What Should We Make of Mitchell Trubisky's Debut?

Making his first start, Trubisky lost to the Minnesota Vikings on Monday night. What did we learn about the rookie quarterback?

Chicago Bears fans got a glimpse into the future of their franchise on Monday night, as Mitchell Trubisky, the first quarterback selected in the 2017 NFL draft, made his debut against the Minnesota Vikings. What they witnessed was a quarterback with plenty of raw talent but one who still has a long way to go to become a consistent starter.

As with any rookie quarterback, it's wise to to temper our expectations. That's especially true in this case, with Trubisky starting off his career against some tough defenses. On Monday, the rookie flashed many of the tools which made him the second-overall pick, but he also made several key mistakes, including an interception in the fourth quarter which set up the Vikings' game-winning field goal. He provided reason for optimism as well, but there is clearly work to do.

Let's take a look at Trubisky's debut and find out if his outlook is any rosier for the rest of the season.

What to Make of Mitch?

The first drive of Trubisky's career started well enough. He was accurate on his first two passes, completing both to Kendall Wright for consecutive first downs. Trubisky's third pass was incomplete, and then on 3rd and 10, he rolled right and threw a perfect strike down the sidelines to Tre McBride for a 26-yard gain. That play was called back by a holding penalty, which eventually forced a punt.

Things didn't improve from there, with Trubisky -- who completed 70% of his passes in his final season in college -- completing 12 of his 25 pass attempts (48%). To be fair to the rookie, he has very few real weapons to throw to. Kendall Wright, Deonte Thompson and Markus Wheaton have as many receiving yards combined in 2017 as Larry Fitzgerald does, and it's safe to say the Bears' wideouts aren't causing NFL defensive backs to lose any sleep.

However, it was encouraging to see the Bears use one of Trubisky's best assets -- his legs. Trubisky rolled out on several occasions -- usually to the right -- showing good mobility and accuracy on the run.

According to Pro Football Focus, Trubisky rolled out on 18.2% of his pass attempts in the first half of the game. The Bears were willing to play to his strengths and not force him to be a pure pocket passer, which is certainly a good sign.

There is a flipside to his mobility, however, and it may have cost the Bears the win on Monday night. Tied 17-17 in the fourth quarter, Trubisky appeared to feel pressure that wasn't there and instinctively rolled out right before tossing a game-sealing interception to Harrison Smith.

A Look at Efficiency

That interception was brutal in terms of helping the Bears win the game, and it didn't help him with our Net Expected Points (NEP) metric, either.

NEP is our in-house metric, and it measures the value added or lost on each play relative to the historical expectation level. Passing Success Rate is the percentage of a quarterback's drop backs that result in a positive NEP gain. You can read more about NEP in our glossary.

Among quarterbacks with at least 15 drop backs this season, Trubisky ranks 37th in NEP per drop back, behind even his now-benched teammate Mike Glennon. For reference, the league average Passing NEP per drop back last season was 0.12.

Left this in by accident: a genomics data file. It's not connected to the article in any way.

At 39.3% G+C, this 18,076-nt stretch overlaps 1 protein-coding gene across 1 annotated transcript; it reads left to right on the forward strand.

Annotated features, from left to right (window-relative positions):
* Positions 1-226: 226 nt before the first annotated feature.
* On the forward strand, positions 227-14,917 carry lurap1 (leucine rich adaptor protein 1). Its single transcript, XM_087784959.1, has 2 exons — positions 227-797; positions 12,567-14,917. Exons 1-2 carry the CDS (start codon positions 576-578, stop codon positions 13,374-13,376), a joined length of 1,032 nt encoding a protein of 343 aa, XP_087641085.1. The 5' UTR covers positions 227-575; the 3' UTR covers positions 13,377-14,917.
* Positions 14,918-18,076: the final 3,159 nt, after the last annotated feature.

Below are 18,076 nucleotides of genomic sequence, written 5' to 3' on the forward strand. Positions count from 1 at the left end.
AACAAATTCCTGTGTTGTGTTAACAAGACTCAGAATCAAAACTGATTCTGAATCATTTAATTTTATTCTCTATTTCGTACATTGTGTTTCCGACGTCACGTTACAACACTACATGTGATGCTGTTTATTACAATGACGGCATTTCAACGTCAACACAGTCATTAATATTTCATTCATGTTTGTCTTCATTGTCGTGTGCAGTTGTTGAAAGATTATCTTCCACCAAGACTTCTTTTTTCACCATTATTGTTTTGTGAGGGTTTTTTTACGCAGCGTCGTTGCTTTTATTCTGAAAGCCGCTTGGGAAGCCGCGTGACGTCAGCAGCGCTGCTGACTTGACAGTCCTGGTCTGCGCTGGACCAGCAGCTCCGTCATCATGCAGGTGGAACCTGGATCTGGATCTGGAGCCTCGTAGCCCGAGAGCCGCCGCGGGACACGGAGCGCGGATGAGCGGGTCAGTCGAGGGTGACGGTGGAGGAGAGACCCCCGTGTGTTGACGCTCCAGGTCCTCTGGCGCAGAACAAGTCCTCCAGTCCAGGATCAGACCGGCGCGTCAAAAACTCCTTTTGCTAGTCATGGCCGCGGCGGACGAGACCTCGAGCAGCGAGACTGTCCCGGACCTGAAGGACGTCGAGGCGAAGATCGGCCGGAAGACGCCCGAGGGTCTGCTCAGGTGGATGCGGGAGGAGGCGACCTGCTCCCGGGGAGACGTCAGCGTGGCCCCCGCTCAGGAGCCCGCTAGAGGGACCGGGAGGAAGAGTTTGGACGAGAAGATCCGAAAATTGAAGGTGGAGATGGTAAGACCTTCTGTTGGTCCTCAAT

Player Rank Passing NEP Passing NEP per Drop Back Passing Success Rate
Mike Glennon 33 -14.03 -0.09 45.95%
Jay Cutler 34 -20.52 -0.15 38.30%
DeShone Kizer 35 -31.36 -0.18 35.09%
E.J. Manuel 36 -9.12 -0.19 40.43%
Mitchell Trubisky 37 -9.07 -0.35 30.77%
Matt Cassel 38 -32.83 -0.66 30.00%
Tom Savage 39 -19.9 -0.99 30.00%
Scott Tolzien 40 -24.58 -1.12 27.27%

Of course, we're working with very small samples here. The season as a whole is a mere five weeks old, and we're talking about one start for Trubisky. But turnovers are a killer. In addition to the interception, he also fumbled once, and things could have been even worse. Tribusky's lone touchdown of the game was tipped off a defender's hand and could have been intercepted.

Unfortunately, with the Bears facing two top-10 pass defenses in the next two weeks in the Carolina Panthers and Baltimore Ravens, it will be a challenge to turn those numbers around anytime soon.

Projecting the Rest of Season

What can we expect from the Bears rookie for the rest of 2017? According to our projections, he's probably not going to be a starter on your fantasy football teams with maybe the exception of two-quarterbacks leagues. We have him scoring 150.5 fantasy points through the rest of the fantasy season.

Player Fantasy Points Completions Attempts Yards TDs INTs Rush Yards
Trubisky 150.57 208.1 374.43 2,401.11 13.51 11.48 173.4

A lot of that production is expected to come in the form of rushing yards, as we don't see the rookie cranking up his passing production with the receiving corps he currently has to work with. Our projections give him the 10th-most rushing yards among quarterbacks the rest of the way, and while his overall points projection is just the 27th-highest at the position, it's still ahead of the rest-of-season projections of fellow starters Jay Cutler and Brian Hoyer.


Mitchell Trubisky's NFL debut was about what we expected -- some promise with some big mistakes sprinkled in.

While we can't pull too much from one game, Tribusky didn't do anything Monday night to dispel any of his advertised traits of mobility and accuracy, but don't expect to see a Deshaun Watson-like breakout. Trubisky simply doesn't have very good receiving weapons at his disposal right now, and the Bears are going to have to continue to lean on the running game going forward.

That said, given the flashes of athleticism we saw in his Monday night debut, there are reasons for optimism in the Windy City -- just don't expect to see the promise fulfilled in 2017.